Although major tax reform still seems elusive this year, Senate Democrats are cooking up a hodgepodge of tax provisions that have strong support and could win approval before the November election.
Senate Finance Committee Chairman Ron Wyden (R-OR) said on Thursday he plans to revive a raft of tax breaks that expired in December – a move certain to please business and industry lobbyists but one that may face strong resistance from tax reform-minded House Republicans.
The fate of scores of long-standing tax breaks and credits will be on the line beginning next week. They range from credits for corporate research and development, alternative and renewable energy, mass transit and low-income housing, to tax breaks for Indian coal production, railroad track maintenance and even racehorse owners.
These tax credits have never been permanent in the federal tax code, but instead have been repeatedly granted temporary extension over the years, which is why they’re known on Capitol Hill as “tax extenders.”
“I am hopeful we can reach a bipartisan agreement on extenders in the days ahead,” Wyden said in a statement. “This means jobs and much-needed certainty for families and businesses alike. But let me be clear – I’m determined that this is the last time we do extenders and would like to leverage this last extension to reform the broken tax code.”
Senate Budget Committee Chairwoman Patty Murray (D-WA), meanwhile, introduced a measure to expand tax credits for low- and middle-income households and close corporate tax breaks to pay for her plan’s cost of nearly $140 billion over the next decade.
Murray’s plan would establish a deduction for two-earner families and expand the Earned Income Tax Credit (EITC) for childless individuals. The proposed “secondary earner deduction” would allow married-couple families to deduct 20 percent of the secondary worker’s earnings from their family’s taxable income.
Murray’s EITC proposal – more generous than the one outlined by President Obama last month – would nearly triple the maximum credit from about $500 to $1,400 in 2015 and extend the income at which the credit fully phases out to 133 percent of the full-time earnings of a minimum wage worker, or about $19,000 in 2014.
To offset the cost of expanding the tax credit, Murray proposes claiming savings mentioned in Republican House Ways and Means Committee Chairman Dave Camp’s tax reform draft. Murray wants to raise revenue by preventing companies from compensating executives with stock options to get around the $1 million annual limit of deductible cash compensation. She would also prevent companies from dodging paying U.S. taxes by shifting profits overseas.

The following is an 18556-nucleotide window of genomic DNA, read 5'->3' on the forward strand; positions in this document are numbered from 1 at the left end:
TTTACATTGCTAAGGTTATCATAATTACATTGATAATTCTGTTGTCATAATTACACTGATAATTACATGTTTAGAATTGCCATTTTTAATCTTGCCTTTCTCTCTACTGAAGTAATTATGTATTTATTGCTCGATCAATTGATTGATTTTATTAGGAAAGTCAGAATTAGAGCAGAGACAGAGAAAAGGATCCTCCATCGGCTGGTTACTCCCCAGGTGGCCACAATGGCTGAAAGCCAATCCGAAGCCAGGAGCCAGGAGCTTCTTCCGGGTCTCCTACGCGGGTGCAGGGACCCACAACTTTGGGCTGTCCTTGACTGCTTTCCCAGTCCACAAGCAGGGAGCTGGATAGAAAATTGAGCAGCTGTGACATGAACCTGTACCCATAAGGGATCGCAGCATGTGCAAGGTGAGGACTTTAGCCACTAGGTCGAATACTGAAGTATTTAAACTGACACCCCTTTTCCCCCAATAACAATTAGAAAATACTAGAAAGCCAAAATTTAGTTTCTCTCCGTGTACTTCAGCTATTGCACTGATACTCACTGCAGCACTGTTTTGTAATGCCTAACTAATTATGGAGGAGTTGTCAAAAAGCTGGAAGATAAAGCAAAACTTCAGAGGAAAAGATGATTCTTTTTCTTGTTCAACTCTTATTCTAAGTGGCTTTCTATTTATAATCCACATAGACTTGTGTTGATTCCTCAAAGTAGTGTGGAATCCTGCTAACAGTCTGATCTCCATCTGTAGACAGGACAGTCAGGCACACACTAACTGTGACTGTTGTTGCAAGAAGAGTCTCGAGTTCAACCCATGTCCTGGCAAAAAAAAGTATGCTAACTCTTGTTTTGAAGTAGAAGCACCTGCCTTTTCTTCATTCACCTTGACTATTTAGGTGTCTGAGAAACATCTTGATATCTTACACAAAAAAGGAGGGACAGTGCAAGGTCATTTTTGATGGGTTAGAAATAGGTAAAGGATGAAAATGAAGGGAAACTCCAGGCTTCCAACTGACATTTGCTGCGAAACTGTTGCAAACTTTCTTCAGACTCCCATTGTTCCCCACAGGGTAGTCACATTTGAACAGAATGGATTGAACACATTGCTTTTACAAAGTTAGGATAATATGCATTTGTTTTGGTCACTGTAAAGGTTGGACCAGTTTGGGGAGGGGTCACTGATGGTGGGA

“Today, too many struggling workers and families are left behind under our outdated tax code,” Murray said in a statement. “It is time to build on these efforts to support work—including the critical expansions of the EITC in 2009, which should be made permanent.”
Some GOP lawmakers, including Sen. Marco Rubio of Florida as well as Dave Camp, have also expressed an interest in the tax credit, which many Republicans think is an incentive to keep low-income people for working.
But Camp’s office issued a blistering critique of Murray’s approach, dismissing it as “laughable.”
“Not only does Sen. Murray have the policy wrong, she is clearly confused about Chairman Camp's tax reform plan that grows the economy for all American workers and puts an extra $1,300 in the pockets of middle-class families,” Sarah Swinehart, a Ways and Means Committee spokesperson, said in a statement circulated on Wednesday. “What she has proposed is a set of tax increases to fuel more Washington spending on a program that the IRS’s own Inspector General has said loses billions of dollars a year to fraud.”
Swinehart added, “This is why tax policy should not be written by Democrat appropriators: They only know how to spend money and are perfectly happy to tax anyone — including hardworking families — to spend more.”
Camp’s office insists that Murray’s proposals for offsetting her tax breaks are not the same as the provisions in Camp’s tax reform draft. Murray’s office fired back.
“With one quote, the House Ways and Means Committee staff exposed how backwards their thinking is when it comes to tax policies that work for workers and families,” said Eli Zupnick, Murray’s press secretary.
“Senator Murray introduced the 21st Century Worker Tax Cut Act, a bill that would give struggling workers a tax cut by expanding the Earned Income Tax Credit for childless workers and creating a new tax deduction for two-earner families with children,” Zupnick said. “Chairman Camp’s office called these new worker and family tax cuts ‘more Washington spending.’’’
Camp has also said he intends to scour the list of tax extenders “policy by policy,” with an eye toward reviving only those that “should be made permanent.”
“A short extension of tax policies is no way to legislate and is even worse for the families and businesses who utilize those tax benefits,” he said in a statement to The Washington Post.
Democrats and Republicans, at one time, spoke boldly of trying to streamline the federal tax code by weeding out hundreds of costly special interest provisions and reduce rates. But partisan gridlock has left few lawmakers seriously clamoring for major tax reform this year.
“I’m not really all that optimistic that there’s going to be a lot of action,” said Joseph Minarik, senior vice president for the Committee for Economic Development and a former Clinton administration budget official.
“I’m guessing you will have some piece of legislation that will mostly deal with the extenders and may include one or two other things – possibly on the Earned Income Tax Credit, if Republicans believe that provides them with inoculation with respect to concerns about inequality,” Minarik said in an interview.
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